XP/TTD and TitaniumAmy

13040897_10207570711518759_6797754086398262724_oWe are about to embark on a new adventure with the National Institutes of Health – National Cancer Institute, and it seems like providing a little primer about XP/TTD (or at least our understanding so far – we expect to be learning a lot at the NIH!) would be helpful.

First, XP stands for Xeroderma Pigmentosum, TTD stands for Trichothidystrophy.

And second, don’t look it up! Why? Because the things you read will be frightening and at this moment our girl is decidedly healthy. One thing that doctors expect to find with the advent of whole exome sequencing (WES) is that many disorders have a much wider spectrum than originally thought. The available articles describe the first diagnosed and most severe cases. Those families are heroes because they were the pioneers in seeking answers and participating in research that is now benefiting families like ours.

That said…here’s what we understand…

TitaniumAmy has a problem in her ERCC2 gene. This gene is found in all animals and is one of the basic building blocks of life. Our girl’s particular ERCC2 make up has never been seen before, so we (and the doctors) are still unsure exactly what it all means for her.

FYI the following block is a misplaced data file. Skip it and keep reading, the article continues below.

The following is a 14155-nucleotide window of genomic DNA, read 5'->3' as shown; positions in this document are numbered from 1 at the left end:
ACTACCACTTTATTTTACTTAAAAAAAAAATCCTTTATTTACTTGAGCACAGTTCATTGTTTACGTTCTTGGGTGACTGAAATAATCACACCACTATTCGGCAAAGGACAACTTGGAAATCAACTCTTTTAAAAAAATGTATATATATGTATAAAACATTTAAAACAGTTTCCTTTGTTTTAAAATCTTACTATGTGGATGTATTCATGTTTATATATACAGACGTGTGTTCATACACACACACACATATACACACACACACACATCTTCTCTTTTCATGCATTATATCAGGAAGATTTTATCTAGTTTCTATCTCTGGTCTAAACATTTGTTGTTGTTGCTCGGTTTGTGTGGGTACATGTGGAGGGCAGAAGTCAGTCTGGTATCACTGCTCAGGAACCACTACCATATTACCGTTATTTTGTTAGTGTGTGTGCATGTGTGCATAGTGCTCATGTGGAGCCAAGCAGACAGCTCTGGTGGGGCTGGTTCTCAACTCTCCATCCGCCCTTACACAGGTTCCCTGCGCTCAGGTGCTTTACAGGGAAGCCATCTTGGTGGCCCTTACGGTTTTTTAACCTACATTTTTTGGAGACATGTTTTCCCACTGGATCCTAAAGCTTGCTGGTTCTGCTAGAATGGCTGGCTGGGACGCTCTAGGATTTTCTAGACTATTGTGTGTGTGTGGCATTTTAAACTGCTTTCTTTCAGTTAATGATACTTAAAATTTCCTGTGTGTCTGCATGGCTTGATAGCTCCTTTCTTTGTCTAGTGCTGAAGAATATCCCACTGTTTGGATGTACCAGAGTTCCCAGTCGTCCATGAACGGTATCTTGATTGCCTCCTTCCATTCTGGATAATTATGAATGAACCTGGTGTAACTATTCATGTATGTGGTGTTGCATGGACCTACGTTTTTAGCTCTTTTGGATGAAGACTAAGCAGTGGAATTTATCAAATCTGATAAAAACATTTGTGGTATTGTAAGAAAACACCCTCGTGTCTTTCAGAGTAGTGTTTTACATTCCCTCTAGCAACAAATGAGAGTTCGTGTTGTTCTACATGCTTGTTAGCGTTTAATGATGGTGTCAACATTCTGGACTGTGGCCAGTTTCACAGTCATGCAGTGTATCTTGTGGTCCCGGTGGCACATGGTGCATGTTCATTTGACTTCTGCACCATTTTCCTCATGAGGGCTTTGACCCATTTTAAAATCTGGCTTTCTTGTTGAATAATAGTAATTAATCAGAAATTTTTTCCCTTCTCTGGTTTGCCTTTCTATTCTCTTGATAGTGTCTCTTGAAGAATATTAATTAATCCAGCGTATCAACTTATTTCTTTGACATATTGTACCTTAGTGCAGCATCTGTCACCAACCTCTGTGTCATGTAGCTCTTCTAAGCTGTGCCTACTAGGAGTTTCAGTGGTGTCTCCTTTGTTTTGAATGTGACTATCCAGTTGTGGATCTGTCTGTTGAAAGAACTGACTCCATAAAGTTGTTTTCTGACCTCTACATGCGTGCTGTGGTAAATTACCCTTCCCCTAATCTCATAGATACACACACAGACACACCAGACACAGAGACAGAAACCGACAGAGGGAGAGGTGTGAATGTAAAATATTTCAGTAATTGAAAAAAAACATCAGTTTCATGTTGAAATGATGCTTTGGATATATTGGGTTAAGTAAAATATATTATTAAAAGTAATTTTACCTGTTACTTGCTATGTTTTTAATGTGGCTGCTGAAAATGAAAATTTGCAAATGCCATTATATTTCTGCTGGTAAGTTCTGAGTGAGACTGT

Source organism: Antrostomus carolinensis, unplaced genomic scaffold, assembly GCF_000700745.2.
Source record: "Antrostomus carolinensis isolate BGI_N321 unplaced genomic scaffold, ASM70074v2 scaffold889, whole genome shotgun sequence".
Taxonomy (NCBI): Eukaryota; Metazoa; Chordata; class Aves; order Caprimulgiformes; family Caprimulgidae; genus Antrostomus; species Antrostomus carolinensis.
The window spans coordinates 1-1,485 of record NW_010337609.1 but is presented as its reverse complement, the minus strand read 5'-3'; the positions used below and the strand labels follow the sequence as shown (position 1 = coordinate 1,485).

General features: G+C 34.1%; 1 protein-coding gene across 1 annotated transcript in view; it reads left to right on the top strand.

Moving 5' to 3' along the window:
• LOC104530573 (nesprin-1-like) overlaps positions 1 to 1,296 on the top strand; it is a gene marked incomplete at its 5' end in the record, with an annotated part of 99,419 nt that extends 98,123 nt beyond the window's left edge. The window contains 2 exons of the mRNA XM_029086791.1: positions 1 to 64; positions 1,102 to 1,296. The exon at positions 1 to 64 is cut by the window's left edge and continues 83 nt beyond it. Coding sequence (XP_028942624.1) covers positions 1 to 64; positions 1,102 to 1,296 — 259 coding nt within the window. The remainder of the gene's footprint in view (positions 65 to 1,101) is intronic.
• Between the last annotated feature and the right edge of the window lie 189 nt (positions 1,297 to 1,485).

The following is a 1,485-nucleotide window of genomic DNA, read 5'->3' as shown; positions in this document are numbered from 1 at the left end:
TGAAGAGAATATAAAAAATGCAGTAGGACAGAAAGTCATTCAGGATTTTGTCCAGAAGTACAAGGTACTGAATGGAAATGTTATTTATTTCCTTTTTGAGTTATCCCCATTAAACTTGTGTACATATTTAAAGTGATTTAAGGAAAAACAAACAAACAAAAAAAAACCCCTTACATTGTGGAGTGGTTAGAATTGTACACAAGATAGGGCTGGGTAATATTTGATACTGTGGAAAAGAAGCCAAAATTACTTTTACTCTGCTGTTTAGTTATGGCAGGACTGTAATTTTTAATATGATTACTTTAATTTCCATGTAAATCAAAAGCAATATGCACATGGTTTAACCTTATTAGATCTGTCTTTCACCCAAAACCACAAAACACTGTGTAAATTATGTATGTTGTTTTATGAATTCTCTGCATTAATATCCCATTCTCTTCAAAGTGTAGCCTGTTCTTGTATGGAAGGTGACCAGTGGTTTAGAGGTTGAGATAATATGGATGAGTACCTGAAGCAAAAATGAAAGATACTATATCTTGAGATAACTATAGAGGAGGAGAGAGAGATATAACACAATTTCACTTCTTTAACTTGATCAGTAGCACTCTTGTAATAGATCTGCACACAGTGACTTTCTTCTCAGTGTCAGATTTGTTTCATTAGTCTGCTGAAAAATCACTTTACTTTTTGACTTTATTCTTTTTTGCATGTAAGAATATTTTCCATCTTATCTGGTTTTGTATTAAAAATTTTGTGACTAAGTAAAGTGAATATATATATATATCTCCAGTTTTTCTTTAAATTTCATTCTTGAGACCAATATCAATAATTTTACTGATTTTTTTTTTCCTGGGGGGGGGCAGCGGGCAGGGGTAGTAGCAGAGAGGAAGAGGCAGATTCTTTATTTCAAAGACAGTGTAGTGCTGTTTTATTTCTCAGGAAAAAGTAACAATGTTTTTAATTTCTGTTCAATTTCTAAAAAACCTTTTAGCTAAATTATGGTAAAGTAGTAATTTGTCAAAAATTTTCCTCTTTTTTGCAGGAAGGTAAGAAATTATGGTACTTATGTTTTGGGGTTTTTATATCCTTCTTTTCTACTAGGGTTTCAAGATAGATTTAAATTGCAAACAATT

The nurse at the NIH told us they call ERCC2 the “Swiss Army Knife” of genes. It does a LOT of things. But basically, when our genes get damaged by things like UV rays (or just living in a world full of damaging toxins), the ERCC2 unwraps the DNA double-helix, snips out (excises) the damaged part, repairs, and then wraps it all back up again. For people with ERCC2 errors, that process doesn’t work as well, and cells become unhealthy or die.

Oddly, though TitaniumAmy is diagnosed with both XP and TTD, in some ways this is a good thing. The doctors are thinking that our girl has some healthy tools in her Swiss Army Knife that are helping to offset the worst parts of both diseases.

So, that’s where we are at. Some might wonder why the doctor supervising the research is at the National Cancer Institute. That’s becauseĀ the ERCC2 gene is also implicated in some cancers, in particular skin cancer (to which kids with XP are highly prone). So, while we’re participating in research to understand more about TitaniumAmy’s condition, we are also hoping to help doctors learn more about curing other diseases – like cancer. …I guess that makes our girl a hero, too!

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